Reading Shortlisted as Britain in Bloom National Finalist

Reading in Bloom - town hall flowers

READING has been shortlisted in the annual Britain in Bloom competition. For the first time, the town has been put forward into the prestigious UK City category 2018.

The Royal Horticultural Society (RHS) announced the national finalists on Tuesday 6th February. Reading is one of 76 communities battling it out to be crowned the cleanest, greenest and most beautiful place in the UK. For the first time it is up against the likes of Belfast City, Aberdeen and Norwich. In previous years, Reading has won numerous accolades within the Thames & Chiltern City category and in the RHS Parks category. The Reading in Bloom Committee is appealing to local individuals, schools, community groups and businesses to get behind them and support the entry. They would like to know about any community initiatives or projects to brighten or clean up local neighbourhoods. They are also keen for funding support towards the campaign, including erecting new Reading in Bloom banners. Get in touch by visiting the Reading in Bloom Facebook page or by emailing Reading in Bloom’s Chair at For more information visit the Reading in Bloom website

Mayor of Reading, Cllr Rose Williams, said:

“This fantastic news for Reading – the nomination in the national City category is a great achievement in itself and something we should be very proud of. I hope as many members of the community can come together to support this entry and help make Reading a Britain in Bloom 2018 winner!” The RHS Britain in Bloom judges will visit the finalists in August with the winners of each category and finalists’ final score – ranging from Gold to Bronze - announced at an awards ceremony in Belfast on 19th October 2018.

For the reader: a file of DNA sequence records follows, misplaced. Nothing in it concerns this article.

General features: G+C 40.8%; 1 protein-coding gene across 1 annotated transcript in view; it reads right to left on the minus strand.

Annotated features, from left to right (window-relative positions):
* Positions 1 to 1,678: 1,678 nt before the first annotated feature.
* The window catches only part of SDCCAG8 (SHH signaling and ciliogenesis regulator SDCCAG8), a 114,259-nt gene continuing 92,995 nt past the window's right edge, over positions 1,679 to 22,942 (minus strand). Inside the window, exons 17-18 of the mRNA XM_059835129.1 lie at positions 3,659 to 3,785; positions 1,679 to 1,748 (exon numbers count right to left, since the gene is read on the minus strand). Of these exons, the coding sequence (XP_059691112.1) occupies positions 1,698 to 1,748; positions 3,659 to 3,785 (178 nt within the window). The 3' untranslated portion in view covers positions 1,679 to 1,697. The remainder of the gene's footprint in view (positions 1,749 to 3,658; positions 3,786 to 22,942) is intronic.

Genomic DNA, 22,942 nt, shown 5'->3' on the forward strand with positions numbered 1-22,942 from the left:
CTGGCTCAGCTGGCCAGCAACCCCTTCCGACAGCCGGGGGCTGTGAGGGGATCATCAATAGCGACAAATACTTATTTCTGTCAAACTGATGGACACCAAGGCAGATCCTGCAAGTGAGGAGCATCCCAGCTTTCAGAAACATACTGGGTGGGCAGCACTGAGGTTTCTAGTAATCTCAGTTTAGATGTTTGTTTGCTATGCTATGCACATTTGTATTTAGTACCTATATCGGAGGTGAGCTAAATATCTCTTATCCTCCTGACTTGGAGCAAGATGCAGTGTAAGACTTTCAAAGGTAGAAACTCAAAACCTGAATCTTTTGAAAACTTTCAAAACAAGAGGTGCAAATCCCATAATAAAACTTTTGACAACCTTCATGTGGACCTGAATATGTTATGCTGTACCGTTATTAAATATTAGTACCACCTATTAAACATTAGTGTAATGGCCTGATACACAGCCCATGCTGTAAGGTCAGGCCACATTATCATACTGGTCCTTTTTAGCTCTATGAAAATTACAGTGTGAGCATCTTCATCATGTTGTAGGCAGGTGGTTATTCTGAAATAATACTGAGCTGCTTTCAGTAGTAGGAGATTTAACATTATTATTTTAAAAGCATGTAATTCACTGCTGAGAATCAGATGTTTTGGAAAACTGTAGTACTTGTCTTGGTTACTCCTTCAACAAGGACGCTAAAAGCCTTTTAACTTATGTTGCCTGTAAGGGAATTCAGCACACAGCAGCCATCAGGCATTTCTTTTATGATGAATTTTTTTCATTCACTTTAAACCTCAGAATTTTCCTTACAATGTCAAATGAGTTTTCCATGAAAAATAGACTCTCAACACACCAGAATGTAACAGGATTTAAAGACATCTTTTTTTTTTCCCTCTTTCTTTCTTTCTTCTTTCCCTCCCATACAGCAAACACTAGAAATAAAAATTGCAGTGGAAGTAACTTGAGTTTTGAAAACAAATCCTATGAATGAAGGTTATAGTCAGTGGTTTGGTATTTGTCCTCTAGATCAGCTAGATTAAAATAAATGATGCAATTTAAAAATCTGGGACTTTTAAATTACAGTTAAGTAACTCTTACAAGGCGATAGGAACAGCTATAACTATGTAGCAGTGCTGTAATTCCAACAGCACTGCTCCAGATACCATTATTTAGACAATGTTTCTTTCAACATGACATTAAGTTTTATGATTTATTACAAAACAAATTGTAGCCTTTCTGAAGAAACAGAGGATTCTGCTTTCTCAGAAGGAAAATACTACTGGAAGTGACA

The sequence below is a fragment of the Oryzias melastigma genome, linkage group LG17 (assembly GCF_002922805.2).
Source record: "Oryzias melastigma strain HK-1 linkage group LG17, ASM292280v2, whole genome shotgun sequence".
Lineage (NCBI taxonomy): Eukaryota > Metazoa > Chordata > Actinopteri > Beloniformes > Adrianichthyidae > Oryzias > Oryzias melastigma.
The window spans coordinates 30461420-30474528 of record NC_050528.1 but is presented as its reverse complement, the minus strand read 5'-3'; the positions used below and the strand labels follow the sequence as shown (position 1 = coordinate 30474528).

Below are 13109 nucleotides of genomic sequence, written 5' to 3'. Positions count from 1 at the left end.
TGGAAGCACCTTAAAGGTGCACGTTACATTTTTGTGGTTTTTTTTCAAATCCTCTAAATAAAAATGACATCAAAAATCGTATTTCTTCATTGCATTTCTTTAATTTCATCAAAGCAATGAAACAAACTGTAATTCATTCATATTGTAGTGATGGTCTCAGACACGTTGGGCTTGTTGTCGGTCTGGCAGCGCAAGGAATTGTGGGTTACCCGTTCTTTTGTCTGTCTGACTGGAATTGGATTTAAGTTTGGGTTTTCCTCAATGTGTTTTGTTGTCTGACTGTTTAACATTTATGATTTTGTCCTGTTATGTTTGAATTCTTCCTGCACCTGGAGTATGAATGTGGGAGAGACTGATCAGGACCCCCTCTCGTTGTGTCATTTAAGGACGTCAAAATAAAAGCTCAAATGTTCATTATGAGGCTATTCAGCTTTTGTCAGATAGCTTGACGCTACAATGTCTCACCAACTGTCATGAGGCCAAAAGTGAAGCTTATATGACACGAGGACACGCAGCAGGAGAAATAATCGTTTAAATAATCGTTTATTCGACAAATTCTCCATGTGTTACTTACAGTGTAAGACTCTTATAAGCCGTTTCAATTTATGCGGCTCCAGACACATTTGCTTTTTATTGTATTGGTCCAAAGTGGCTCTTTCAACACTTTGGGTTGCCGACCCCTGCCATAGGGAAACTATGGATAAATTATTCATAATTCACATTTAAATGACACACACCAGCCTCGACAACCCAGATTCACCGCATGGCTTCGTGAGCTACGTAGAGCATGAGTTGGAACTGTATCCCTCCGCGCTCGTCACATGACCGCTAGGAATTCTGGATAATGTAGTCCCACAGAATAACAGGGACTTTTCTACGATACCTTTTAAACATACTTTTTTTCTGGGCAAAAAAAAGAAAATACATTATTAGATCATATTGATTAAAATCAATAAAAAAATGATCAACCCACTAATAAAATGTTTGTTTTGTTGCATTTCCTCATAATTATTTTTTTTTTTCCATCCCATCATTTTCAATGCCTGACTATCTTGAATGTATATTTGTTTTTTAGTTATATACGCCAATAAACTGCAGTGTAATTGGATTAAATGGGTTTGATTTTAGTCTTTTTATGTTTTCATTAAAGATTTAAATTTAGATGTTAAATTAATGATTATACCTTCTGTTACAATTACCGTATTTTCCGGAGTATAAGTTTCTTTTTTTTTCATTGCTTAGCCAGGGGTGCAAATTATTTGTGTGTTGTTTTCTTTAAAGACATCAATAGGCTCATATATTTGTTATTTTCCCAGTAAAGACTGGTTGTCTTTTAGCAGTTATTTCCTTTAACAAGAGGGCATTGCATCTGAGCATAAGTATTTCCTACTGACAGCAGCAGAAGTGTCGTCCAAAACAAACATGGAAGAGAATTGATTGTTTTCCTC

Notes to Editors

The annual Britain in Bloom competition is the largest horticultural event in Europe and attracts nearly 2,000 entries from cities, towns and villages across Britain. Now in its 54th year, the nationwide competition pits rural villages, urban corners and city centres against one another across a range of criteria that includes horticultural know-how, community engagement, efforts to bolster biodiversity and climate change adaptation. Finalists are put forward to the national finals based on their progress locally and will be scored by a team of RHS judges this summer. The main aim of the competition is to encourage and celebrate local communities that strive to improve their local environment. Reading's entry and bloom initiatives are undertaken in a partnership between Reading Borough Council and the voluntary Reading in Bloom organisation.